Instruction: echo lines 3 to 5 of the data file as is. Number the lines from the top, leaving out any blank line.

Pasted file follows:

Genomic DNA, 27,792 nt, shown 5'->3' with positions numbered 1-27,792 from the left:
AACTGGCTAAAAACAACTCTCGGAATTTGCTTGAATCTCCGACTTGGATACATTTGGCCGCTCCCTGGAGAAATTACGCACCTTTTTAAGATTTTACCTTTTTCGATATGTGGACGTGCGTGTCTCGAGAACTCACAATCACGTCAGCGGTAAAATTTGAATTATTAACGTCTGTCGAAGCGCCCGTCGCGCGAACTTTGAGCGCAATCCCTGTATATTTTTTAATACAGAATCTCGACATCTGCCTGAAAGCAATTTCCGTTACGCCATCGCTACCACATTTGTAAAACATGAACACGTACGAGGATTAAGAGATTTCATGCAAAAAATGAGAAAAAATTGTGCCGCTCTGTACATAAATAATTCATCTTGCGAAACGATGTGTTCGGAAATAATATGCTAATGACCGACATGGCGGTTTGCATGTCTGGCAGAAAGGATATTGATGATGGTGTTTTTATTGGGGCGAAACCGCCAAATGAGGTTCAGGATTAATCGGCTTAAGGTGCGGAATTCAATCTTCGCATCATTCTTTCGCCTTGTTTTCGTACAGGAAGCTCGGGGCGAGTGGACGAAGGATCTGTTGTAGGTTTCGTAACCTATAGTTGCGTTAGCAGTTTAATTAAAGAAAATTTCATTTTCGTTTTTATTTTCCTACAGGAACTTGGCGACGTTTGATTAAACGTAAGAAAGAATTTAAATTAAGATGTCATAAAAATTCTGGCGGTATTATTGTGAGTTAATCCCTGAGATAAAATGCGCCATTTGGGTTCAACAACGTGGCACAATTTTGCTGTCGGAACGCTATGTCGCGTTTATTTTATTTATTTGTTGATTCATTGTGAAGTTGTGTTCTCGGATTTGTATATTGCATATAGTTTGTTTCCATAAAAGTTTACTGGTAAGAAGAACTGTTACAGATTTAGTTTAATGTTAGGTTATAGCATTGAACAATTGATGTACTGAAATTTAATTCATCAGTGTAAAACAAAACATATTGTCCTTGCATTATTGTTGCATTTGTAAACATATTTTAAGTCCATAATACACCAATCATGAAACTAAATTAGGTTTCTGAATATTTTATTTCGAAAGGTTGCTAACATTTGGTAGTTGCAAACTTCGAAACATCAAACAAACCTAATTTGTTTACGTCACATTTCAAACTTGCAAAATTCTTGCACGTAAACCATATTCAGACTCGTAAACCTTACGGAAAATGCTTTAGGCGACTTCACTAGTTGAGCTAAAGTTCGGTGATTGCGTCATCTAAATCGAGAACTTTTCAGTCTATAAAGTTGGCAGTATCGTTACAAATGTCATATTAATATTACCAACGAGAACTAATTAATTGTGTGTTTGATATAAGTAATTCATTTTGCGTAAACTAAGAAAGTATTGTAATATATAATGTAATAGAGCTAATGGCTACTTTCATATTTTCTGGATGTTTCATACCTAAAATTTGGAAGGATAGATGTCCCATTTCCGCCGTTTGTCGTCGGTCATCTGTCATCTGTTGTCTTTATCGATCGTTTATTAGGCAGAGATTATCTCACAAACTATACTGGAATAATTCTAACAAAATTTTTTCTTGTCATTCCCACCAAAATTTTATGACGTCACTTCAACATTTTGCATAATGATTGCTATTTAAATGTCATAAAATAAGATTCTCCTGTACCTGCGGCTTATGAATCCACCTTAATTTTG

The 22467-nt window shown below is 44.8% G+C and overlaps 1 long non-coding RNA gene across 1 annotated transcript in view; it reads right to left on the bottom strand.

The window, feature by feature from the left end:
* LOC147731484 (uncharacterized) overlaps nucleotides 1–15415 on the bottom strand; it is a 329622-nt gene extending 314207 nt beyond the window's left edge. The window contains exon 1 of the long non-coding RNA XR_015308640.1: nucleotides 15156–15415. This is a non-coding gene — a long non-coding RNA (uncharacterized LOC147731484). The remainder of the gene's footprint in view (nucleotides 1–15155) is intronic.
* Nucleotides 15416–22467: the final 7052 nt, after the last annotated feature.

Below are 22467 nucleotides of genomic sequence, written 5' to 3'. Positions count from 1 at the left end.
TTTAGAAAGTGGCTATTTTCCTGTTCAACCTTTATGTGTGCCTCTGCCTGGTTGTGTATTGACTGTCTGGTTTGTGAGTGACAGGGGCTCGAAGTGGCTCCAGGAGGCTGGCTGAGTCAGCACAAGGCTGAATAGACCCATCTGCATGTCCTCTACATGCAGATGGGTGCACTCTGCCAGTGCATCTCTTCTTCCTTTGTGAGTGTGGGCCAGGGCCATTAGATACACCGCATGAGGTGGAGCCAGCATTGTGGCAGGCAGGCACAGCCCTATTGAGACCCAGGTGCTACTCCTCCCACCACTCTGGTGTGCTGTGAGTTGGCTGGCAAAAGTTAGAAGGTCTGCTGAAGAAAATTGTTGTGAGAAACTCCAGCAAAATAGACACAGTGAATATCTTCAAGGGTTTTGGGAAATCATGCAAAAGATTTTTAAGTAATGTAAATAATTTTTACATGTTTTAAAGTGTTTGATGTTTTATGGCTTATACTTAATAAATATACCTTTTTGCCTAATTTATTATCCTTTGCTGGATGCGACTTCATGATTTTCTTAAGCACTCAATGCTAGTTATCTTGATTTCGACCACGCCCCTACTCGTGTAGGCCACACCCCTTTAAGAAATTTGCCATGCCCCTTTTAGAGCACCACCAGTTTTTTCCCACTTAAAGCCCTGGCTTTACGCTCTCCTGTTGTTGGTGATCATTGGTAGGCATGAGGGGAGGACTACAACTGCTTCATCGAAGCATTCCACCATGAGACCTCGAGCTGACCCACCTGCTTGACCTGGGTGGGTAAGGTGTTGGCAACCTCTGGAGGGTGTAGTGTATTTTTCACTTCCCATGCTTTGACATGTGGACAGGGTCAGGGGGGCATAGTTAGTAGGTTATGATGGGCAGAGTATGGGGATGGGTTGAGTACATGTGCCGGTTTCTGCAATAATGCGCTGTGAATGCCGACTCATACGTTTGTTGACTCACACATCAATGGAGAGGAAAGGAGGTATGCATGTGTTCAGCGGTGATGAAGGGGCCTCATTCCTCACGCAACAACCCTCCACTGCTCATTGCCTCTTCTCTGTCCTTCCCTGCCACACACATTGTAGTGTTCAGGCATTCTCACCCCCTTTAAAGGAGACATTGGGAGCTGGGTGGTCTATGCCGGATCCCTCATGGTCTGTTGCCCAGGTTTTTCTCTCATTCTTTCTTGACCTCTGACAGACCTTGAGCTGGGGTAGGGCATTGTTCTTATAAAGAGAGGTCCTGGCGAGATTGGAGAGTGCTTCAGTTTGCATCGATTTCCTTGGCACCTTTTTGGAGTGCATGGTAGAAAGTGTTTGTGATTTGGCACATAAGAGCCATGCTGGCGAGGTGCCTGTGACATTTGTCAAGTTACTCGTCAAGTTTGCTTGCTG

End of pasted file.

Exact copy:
The 22467-nt window shown below is 44.8% G+C and overlaps 1 long non-coding RNA gene across 1 annotated transcript in view; it reads right to left on the bottom strand.

The window, feature by feature from the left end:
* LOC147731484 (uncharacterized) overlaps nucleotides 1–15415 on the bottom strand; it is a 329622-nt gene extending 314207 nt beyond the window's left edge. The window contains exon 1 of the long non-coding RNA XR_015308640.1: nucleotides 15156–15415. This is a non-coding gene — a long non-coding RNA (uncharacterized LOC147731484). The remainder of the gene's footprint in view (nucleotides 1–15155) is intronic.